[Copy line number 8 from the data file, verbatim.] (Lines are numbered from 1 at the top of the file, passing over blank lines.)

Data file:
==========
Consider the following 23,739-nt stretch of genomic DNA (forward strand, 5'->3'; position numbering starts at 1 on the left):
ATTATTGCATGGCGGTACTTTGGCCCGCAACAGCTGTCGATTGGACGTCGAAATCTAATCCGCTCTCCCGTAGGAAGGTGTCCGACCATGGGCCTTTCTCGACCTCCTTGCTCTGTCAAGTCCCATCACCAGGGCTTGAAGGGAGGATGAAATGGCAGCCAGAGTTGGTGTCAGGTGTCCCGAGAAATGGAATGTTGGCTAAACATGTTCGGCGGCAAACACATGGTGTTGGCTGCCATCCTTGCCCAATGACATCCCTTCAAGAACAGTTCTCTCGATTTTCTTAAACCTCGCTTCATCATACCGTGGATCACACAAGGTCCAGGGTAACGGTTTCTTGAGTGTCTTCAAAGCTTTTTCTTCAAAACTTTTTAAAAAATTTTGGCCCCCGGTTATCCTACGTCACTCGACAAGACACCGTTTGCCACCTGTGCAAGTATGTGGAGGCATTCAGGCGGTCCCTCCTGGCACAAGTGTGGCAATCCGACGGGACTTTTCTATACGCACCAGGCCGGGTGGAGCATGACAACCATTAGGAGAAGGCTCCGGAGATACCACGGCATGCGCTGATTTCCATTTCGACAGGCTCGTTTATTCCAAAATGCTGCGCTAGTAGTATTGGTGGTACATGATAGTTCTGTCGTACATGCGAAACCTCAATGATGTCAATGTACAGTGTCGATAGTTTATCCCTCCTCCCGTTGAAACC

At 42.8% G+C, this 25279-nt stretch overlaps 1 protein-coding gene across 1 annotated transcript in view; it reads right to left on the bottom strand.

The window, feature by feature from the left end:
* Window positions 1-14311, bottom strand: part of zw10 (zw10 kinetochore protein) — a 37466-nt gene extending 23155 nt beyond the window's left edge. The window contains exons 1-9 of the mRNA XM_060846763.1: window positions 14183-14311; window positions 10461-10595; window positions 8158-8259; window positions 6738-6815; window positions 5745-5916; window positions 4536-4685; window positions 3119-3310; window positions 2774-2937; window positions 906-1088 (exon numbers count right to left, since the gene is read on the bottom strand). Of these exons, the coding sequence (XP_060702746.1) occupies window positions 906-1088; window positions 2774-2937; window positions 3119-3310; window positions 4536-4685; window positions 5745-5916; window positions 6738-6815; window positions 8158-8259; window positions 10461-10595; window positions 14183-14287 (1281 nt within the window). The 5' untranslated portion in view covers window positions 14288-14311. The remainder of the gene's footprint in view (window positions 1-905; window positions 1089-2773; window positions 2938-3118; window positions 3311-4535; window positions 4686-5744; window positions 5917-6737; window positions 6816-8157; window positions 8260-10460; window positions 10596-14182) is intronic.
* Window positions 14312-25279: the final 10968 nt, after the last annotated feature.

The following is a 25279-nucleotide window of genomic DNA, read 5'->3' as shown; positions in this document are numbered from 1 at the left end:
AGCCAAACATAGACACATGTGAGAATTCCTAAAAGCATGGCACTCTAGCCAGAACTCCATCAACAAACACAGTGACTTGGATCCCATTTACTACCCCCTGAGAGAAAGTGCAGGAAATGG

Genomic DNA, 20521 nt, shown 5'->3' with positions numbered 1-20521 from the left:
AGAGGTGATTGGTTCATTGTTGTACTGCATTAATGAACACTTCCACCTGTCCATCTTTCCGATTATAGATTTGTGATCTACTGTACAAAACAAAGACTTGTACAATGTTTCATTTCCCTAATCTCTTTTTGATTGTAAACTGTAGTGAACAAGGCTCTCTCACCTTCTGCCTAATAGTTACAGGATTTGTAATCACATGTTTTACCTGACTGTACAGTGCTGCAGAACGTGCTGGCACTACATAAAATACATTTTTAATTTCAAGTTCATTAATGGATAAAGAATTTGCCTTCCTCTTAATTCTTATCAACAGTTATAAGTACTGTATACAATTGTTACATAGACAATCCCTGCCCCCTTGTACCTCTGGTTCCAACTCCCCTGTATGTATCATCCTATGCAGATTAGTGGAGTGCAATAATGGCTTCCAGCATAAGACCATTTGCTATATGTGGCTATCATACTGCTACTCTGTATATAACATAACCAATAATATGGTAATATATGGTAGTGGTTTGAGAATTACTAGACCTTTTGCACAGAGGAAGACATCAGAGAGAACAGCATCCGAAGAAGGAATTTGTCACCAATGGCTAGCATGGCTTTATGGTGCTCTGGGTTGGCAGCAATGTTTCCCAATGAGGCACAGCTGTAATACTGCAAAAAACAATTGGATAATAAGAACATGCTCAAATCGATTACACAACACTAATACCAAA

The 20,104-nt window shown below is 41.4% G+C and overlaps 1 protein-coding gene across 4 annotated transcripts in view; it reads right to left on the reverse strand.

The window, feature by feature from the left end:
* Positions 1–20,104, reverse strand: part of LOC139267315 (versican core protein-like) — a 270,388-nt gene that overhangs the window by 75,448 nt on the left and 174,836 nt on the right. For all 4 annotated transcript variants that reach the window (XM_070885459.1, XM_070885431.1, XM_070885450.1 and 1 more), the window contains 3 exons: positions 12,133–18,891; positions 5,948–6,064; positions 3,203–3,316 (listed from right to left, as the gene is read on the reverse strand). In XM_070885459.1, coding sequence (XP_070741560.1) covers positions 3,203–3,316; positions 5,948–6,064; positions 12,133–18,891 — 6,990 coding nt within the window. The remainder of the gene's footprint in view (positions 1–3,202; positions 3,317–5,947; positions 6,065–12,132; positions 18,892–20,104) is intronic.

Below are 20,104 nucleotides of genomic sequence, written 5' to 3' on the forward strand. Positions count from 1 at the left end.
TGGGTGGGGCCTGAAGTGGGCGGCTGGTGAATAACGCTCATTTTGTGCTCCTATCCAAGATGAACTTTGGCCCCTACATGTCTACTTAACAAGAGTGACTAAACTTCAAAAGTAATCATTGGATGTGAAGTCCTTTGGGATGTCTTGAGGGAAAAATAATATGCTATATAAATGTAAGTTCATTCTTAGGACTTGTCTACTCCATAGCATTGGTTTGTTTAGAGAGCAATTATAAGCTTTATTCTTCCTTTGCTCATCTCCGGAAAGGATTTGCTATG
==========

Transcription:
AGCCAAACATAGACACATGTGAGAATTCCTAAAAGCATGGCACTCTAGCCAGAACTCCATCAACAAACACAGTGACTTGGATCCCATTTACTACCCCCTGAGAGAAAGTGCAGGAAATGG